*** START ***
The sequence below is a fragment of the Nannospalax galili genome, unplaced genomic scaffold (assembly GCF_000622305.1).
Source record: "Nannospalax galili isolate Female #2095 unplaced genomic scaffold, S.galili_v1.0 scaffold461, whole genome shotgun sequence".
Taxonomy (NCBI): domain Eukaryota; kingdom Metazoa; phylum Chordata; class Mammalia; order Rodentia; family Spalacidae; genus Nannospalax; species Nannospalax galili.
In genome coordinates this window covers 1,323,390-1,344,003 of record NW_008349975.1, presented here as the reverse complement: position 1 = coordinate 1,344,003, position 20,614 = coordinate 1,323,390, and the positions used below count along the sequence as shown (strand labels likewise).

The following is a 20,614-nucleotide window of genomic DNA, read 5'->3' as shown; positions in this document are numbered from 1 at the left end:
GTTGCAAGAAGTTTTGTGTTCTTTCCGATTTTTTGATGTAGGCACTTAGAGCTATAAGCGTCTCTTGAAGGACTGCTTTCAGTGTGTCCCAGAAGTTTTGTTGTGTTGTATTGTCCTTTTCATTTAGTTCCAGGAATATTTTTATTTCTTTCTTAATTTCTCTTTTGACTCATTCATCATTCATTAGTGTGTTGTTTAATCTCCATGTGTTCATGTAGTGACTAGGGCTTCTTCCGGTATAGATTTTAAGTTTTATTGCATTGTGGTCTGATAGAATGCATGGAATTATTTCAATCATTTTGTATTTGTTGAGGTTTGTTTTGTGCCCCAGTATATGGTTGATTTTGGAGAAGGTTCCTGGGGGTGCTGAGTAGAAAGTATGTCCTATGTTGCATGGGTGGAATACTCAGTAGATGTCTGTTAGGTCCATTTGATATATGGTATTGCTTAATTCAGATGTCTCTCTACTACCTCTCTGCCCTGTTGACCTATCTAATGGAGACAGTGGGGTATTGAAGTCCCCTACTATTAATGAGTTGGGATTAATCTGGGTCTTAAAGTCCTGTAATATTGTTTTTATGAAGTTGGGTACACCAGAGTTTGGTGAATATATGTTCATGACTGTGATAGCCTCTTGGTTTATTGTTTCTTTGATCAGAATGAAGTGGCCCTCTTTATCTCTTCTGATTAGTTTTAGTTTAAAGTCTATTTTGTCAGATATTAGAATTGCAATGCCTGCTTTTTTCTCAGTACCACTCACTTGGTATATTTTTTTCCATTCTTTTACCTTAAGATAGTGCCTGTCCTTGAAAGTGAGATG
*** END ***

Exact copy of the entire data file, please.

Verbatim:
The sequence below is a fragment of the Nannospalax galili genome, unplaced genomic scaffold (assembly GCF_000622305.1).
Source record: "Nannospalax galili isolate Female #2095 unplaced genomic scaffold, S.galili_v1.0 scaffold461, whole genome shotgun sequence".
Taxonomy (NCBI): domain Eukaryota; kingdom Metazoa; phylum Chordata; class Mammalia; order Rodentia; family Spalacidae; genus Nannospalax; species Nannospalax galili.
In genome coordinates this window covers 1,323,390-1,344,003 of record NW_008349975.1, presented here as the reverse complement: position 1 = coordinate 1,344,003, position 20,614 = coordinate 1,323,390, and the positions used below count along the sequence as shown (strand labels likewise).

The following is a 20,614-nucleotide window of genomic DNA, read 5'->3' as shown; positions in this document are numbered from 1 at the left end:
GTTGCAAGAAGTTTTGTGTTCTTTCCGATTTTTTGATGTAGGCACTTAGAGCTATAAGCGTCTCTTGAAGGACTGCTTTCAGTGTGTCCCAGAAGTTTTGTTGTGTTGTATTGTCCTTTTCATTTAGTTCCAGGAATATTTTTATTTCTTTCTTAATTTCTCTTTTGACTCATTCATCATTCATTAGTGTGTTGTTTAATCTCCATGTGTTCATGTAGTGACTAGGGCTTCTTCCGGTATAGATTTTAAGTTTTATTGCATTGTGGTCTGATAGAATGCATGGAATTATTTCAATCATTTTGTATTTGTTGAGGTTTGTTTTGTGCCCCAGTATATGGTTGATTTTGGAGAAGGTTCCTGGGGGTGCTGAGTAGAAAGTATGTCCTATGTTGCATGGGTGGAATACTCAGTAGATGTCTGTTAGGTCCATTTGATATATGGTATTGCTTAATTCAGATGTCTCTCTACTACCTCTCTGCCCTGTTGACCTATCTAATGGAGACAGTGGGGTATTGAAGTCCCCTACTATTAATGAGTTGGGATTAATCTGGGTCTTAAAGTCCTGTAATATTGTTTTTATGAAGTTGGGTACACCAGAGTTTGGTGAATATATGTTCATGACTGTGATAGCCTCTTGGTTTATTGTTTCTTTGATCAGAATGAAGTGGCCCTCTTTATCTCTTCTGATTAGTTTTAGTTTAAAGTCTATTTTGTCAGATATTAGAATTGCAATGCCTGCTTTTTTCTCAGTACCACTCACTTGGTATATTTTTTTCCATTCTTTTACCTTAAGATAGTGCCTGTCCTTGAAAGTGAGATG